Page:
To do that, he's made efforts to keep his overhead low-currently, it's running between $7,000 and $8,000 a month, including the cost of paying off his start-up loans. He has one helper, an LPN, whose office used to be the family dining room. He also has an electronic health record, which has charting, scheduling, and billing components built in, as well as a database that serves as a patient registry.
Because he's kept his overhead in check, he's able to limit the size of his practice, which is now capped at 1,500 patients. In an average week (Wednesday afternoons are reserved for administrative chores), he sees approximately 70 patients. New ones get a one-hour appointment; established ones a half hour.
The generous appointment slots permit him to get to know his patients really well. "The woman with diabetes may be less concerned about her illness than about her husband who has dementia," he says. "I can spend time with her and find out what's really on her mind."
To assist him in this effort, he uses a tool that many micropractice doctors now employ. It's a web-based patient medical and healthcare survey called the How's Your Health Quiz (available at http://www.howsyourhealth.org), which was developed by John Wasson and his colleagues in the Department of Community and Family Medicine at Dartmouth Medical School in New Hampshire. With information from the survey in hand (patients must elect to share their survey with their doctor), Brady is not only able to assess his individual patients but also his entire patient population.
Basically healthy patients who know how to take care of themselves may require comparatively little extra assistance-what Wasson calls "autopilot care." Patients with serious chronic conditions who aren't self-directed may need greater support, including more frequent and longer visits, telephone follow-up, and more patient education material.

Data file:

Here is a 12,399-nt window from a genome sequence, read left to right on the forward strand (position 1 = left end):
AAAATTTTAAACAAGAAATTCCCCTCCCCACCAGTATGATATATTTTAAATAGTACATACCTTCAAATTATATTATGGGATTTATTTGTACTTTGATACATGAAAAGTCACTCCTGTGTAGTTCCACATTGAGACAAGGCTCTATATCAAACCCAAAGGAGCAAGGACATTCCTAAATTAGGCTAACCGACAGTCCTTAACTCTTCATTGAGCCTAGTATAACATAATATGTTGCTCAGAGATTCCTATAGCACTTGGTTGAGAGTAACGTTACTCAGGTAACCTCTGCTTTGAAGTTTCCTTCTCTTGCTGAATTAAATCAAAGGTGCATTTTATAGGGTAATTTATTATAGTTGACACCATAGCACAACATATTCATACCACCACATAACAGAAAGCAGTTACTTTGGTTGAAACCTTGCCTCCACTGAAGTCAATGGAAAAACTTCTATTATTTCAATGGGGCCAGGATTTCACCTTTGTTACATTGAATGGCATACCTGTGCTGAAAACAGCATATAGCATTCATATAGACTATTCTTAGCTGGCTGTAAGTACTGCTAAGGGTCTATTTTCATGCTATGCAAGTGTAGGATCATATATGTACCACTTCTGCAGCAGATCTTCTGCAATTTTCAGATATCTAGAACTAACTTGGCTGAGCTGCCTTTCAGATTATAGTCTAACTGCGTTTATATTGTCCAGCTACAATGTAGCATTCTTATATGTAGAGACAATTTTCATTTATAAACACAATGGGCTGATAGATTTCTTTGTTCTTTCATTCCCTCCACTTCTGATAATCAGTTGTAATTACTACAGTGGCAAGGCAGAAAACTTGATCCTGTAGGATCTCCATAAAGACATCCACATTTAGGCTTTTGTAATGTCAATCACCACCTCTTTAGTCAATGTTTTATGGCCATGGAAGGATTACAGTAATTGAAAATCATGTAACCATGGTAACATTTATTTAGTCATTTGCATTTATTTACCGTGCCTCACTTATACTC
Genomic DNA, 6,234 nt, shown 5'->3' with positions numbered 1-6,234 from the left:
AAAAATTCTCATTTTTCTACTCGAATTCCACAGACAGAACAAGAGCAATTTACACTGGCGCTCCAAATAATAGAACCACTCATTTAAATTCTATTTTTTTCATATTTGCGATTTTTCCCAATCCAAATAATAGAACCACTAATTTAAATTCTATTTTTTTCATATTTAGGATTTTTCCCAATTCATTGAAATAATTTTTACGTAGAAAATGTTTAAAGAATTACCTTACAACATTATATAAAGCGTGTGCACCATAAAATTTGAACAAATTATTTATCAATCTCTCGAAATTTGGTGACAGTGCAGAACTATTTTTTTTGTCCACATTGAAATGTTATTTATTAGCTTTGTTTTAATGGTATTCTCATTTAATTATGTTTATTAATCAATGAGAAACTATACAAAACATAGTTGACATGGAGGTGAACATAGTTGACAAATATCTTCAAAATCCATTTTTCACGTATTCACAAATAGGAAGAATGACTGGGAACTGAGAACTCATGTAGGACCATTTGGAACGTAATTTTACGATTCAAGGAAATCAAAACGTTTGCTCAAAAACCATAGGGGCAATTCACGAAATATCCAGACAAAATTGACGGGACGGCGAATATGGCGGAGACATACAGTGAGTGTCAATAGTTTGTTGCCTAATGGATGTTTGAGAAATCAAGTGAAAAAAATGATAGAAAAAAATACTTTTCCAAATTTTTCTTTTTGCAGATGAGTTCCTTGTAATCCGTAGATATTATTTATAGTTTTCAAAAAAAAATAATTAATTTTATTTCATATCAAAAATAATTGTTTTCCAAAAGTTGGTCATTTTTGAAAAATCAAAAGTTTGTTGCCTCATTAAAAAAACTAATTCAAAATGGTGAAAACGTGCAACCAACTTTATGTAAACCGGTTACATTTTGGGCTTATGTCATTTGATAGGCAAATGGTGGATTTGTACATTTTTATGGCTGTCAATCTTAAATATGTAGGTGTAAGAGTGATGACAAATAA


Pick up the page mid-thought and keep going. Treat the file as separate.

And how has Brady's new style of practice affected his bottom line? "I'm probably making about 20 percent less than I would be if I were employed in a traditional group practice in this area," he says. "But that gap will probably narrow and may even disappear once my start-up loans are paid off."
For now, however, he isn't complaining: "There are probably more than a few doctors out there who would be willing to cut their salary by 20 percent or so to really love what they do again."
Jean M. Antonucci, FP
Working a three-quarter schedule, Jean Antonucci expects her micropractice to net approximately $64,000 this year. Her goal is to gross slightly over $100,000, which she figures will yield a net income of roughly $80,000. She could make more, she says, if she put in another day each week, but "my life is important to me, so I've structured my practice so that I can achieve a balance between my life and my work."
Her office-a one-woman affair that operates out of two rented rooms in a standard-looking medical building-also permits her "to practice medicine the way I think it should be practiced."
Her previous experience in medicine did just the opposite.